Fuel Pump shut off after accident?



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Thread: Fuel Pump shut off after accident?

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    Fuel Pump shut off after accident?

    Do the 06 Caravans have a fuel shut off that activates when the car is in an accident?

    Moe

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    Quote Originally Posted by moejr View Post
    Do the 06 Caravans have a fuel shut off that activates when the car is in an accident?

    Moe
    As a general rule, no, then again, I'm thinking that you're going to have to define "accident".
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    Not 100% sure on the Caravans, but a LOT of American made cars have this safety feature. It's not typically advertised. My sisters '87 Ford Escort had this, with a manual switch in the hatch area to re-engage the fuel pump after an accident. My '04 Cavalier also killed fuel flow after being hit with SRS deployment.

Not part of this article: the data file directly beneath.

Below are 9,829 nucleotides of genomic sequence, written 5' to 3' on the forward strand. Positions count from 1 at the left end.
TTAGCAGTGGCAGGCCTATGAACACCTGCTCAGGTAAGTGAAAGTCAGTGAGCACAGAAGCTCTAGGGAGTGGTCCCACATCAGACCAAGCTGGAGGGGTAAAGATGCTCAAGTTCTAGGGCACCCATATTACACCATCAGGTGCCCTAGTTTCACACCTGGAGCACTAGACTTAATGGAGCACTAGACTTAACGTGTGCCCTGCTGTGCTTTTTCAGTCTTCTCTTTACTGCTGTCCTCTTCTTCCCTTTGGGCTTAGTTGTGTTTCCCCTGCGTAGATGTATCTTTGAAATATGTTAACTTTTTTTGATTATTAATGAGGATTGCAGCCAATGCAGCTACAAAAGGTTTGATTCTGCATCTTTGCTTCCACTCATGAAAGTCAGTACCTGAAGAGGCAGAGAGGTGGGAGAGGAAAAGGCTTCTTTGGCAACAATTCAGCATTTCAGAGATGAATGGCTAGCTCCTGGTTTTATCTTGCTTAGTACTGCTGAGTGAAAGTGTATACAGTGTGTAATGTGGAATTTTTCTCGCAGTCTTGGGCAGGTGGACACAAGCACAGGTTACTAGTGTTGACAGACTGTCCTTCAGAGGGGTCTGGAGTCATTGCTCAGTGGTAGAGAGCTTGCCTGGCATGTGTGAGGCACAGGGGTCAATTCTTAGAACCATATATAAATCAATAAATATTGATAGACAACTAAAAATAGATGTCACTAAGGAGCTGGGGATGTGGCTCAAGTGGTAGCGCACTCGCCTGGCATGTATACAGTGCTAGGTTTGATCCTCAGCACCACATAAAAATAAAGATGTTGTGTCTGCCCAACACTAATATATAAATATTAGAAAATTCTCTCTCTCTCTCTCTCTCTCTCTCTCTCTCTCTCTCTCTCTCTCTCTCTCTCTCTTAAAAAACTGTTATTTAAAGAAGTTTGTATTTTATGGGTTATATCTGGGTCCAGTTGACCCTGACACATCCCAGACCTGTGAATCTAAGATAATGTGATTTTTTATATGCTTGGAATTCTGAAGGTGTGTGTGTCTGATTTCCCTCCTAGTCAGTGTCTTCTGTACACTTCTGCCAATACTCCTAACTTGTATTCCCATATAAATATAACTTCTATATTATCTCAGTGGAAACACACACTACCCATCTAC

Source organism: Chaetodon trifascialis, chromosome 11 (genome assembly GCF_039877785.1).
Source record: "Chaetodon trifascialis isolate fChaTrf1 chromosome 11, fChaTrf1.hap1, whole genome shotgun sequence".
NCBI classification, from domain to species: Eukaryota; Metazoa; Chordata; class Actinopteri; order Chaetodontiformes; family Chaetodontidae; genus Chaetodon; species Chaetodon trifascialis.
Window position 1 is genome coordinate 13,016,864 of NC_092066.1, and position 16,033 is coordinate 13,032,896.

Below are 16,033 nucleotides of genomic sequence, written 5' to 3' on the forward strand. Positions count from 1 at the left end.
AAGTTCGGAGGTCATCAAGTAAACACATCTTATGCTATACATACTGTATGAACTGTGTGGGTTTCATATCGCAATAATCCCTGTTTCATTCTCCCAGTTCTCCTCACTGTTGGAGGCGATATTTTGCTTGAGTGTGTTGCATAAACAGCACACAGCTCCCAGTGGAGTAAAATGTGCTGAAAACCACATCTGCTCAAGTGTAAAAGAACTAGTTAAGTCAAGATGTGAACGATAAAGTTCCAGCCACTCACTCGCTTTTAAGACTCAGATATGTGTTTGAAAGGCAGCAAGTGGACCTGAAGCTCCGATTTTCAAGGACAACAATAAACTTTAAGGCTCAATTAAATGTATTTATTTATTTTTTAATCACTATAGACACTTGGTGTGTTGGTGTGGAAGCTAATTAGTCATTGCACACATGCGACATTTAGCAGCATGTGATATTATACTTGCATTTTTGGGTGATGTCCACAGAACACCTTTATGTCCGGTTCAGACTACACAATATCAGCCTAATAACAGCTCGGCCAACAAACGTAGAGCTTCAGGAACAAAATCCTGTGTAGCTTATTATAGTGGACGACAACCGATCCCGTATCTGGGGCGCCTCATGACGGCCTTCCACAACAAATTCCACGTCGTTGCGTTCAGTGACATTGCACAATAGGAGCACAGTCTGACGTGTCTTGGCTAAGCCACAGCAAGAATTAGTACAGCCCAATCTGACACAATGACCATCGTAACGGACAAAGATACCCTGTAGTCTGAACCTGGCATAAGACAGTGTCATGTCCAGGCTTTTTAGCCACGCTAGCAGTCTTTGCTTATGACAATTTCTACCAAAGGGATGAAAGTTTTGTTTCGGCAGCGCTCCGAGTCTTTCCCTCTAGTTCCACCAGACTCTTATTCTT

I would assume something as new as an '06 it would be standard feature, to keep fuel from igniting in the engine bay of a crushed engine...

    Of course a minor fender bender should not trip this... so like shippo said, the degree of accident would be a factor here. Both cars the pump was shut down, the damage required towing from the scene